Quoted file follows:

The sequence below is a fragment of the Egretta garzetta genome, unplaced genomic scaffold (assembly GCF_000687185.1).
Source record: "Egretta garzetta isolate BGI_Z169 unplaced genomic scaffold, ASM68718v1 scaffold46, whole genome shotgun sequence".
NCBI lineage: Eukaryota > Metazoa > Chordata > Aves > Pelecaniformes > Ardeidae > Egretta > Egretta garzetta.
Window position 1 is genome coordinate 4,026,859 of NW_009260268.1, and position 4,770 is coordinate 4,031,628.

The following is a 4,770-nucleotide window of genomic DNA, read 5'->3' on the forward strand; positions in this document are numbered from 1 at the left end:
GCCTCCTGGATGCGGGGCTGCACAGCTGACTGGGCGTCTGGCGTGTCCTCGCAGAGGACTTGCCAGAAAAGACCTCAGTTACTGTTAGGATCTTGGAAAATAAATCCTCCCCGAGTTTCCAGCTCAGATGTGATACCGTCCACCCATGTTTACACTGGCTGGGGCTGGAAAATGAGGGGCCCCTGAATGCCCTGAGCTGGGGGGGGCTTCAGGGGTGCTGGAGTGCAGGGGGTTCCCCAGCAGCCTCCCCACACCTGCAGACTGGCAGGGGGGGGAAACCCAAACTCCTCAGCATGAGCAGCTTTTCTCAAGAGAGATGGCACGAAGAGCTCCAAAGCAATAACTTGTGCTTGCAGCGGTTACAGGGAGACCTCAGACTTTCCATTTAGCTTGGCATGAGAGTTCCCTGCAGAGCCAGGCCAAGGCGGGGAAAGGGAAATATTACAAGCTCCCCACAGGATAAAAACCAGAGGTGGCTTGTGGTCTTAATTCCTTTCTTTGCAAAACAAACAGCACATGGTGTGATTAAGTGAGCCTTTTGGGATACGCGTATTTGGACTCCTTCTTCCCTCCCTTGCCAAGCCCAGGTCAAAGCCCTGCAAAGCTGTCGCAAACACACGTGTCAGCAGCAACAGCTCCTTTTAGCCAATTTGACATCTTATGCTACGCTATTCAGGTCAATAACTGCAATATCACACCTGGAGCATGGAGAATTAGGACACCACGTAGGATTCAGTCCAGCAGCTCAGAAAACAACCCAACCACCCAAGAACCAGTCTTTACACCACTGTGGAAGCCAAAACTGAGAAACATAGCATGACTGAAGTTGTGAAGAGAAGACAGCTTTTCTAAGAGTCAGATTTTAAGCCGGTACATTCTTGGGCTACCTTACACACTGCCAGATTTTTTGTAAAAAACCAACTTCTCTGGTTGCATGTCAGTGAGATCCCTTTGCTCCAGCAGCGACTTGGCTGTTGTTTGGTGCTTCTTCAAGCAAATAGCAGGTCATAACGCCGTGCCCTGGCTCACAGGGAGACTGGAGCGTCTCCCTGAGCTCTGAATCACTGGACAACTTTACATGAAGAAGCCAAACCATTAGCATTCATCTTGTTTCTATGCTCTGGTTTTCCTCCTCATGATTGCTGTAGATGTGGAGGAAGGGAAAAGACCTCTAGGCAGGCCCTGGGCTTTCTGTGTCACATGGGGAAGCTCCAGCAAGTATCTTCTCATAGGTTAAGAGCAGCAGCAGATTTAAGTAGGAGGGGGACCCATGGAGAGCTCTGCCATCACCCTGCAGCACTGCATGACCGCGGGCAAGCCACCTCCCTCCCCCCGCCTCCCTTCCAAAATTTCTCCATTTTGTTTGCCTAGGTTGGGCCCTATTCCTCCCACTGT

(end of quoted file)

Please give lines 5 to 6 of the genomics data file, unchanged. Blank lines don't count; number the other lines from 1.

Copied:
The following is a 4,770-nucleotide window of genomic DNA, read 5'->3' on the forward strand; positions in this document are numbered from 1 at the left end:
GCCTCCTGGATGCGGGGCTGCACAGCTGACTGGGCGTCTGGCGTGTCCTCGCAGAGGACTTGCCAGAAAAGACCTCAGTTACTGTTAGGATCTTGGAAAATAAATCCTCCCCGAGTTTCCAGCTCAGATGTGATACCGTCCACCCATGTTTACACTGGCTGGGGCTGGAAAATGAGGGGCCCCTGAATGCCCTGAGCTGGGGGGGGCTTCAGGGGTGCTGGAGTGCAGGGGGTTCCCCAGCAGCCTCCCCACACCTGCAGACTGGCAGGGGGGGGAAACCCAAACTCCTCAGCATGAGCAGCTTTTCTCAAGAGAGATGGCACGAAGAGCTCCAAAGCAATAACTTGTGCTTGCAGCGGTTACAGGGAGACCTCAGACTTTCCATTTAGCTTGGCATGAGAGTTCCCTGCAGAGCCAGGCCAAGGCGGGGAAAGGGAAATATTACAAGCTCCCCACAGGATAAAAACCAGAGGTGGCTTGTGGTCTTAATTCCTTTCTTTGCAAAACAAACAGCACATGGTGTGATTAAGTGAGCCTTTTGGGATACGCGTATTTGGACTCCTTCTTCCCTCCCTTGCCAAGCCCAGGTCAAAGCCCTGCAAAGCTGTCGCAAACACACGTGTCAGCAGCAACAGCTCCTTTTAGCCAATTTGACATCTTATGCTACGCTATTCAGGTCAATAACTGCAATATCACACCTGGAGCATGGAGAATTAGGACACCACGTAGGATTCAGTCCAGCAGCTCAGAAAACAACCCAACCACCCAAGAACCAGTCTTTACACCACTGTGGAAGCCAAAACTGAGAAACATAGCATGACTGAAGTTGTGAAGAGAAGACAGCTTTTCTAAGAGTCAGATTTTAAGCCGGTACATTCTTGGGCTACCTTACACACTGCCAGATTTTTTGTAAAAAACCAACTTCTCTGGTTGCATGTCAGTGAGATCCCTTTGCTCCAGCAGCGACTTGGCTGTTGTTTGGTGCTTCTTCAAGCAAATAGCAGGTCATAACGCCGTGCCCTGGCTCACAGGGAGACTGGAGCGTCTCCCTGAGCTCTGAATCACTGGACAACTTTACATGAAGAAGCCAAACCATTAGCATTCATCTTGTTTCTATGCTCTGGTTTTCCTCCTCATGATTGCTGTAGATGTGGAGGAAGGGAAAAGACCTCTAGGCAGGCCCTGGGCTTTCTGTGTCACATGGGGAAGCTCCAGCAAGTATCTTCTCATAGGTTAAGAGCAGCAGCAGATTTAAGTAGGAGGGGGACCCATGGAGAGCTCTGCCATCACCCTGCAGCACTGCATGACCGCGGGCAAGCCACCTCCCTCCCCCCGCCTCCCTTCCAAAATTTCTCCATTTTGTTTGCCTAGGTTGGGCCCTATTCCTCCCACTGT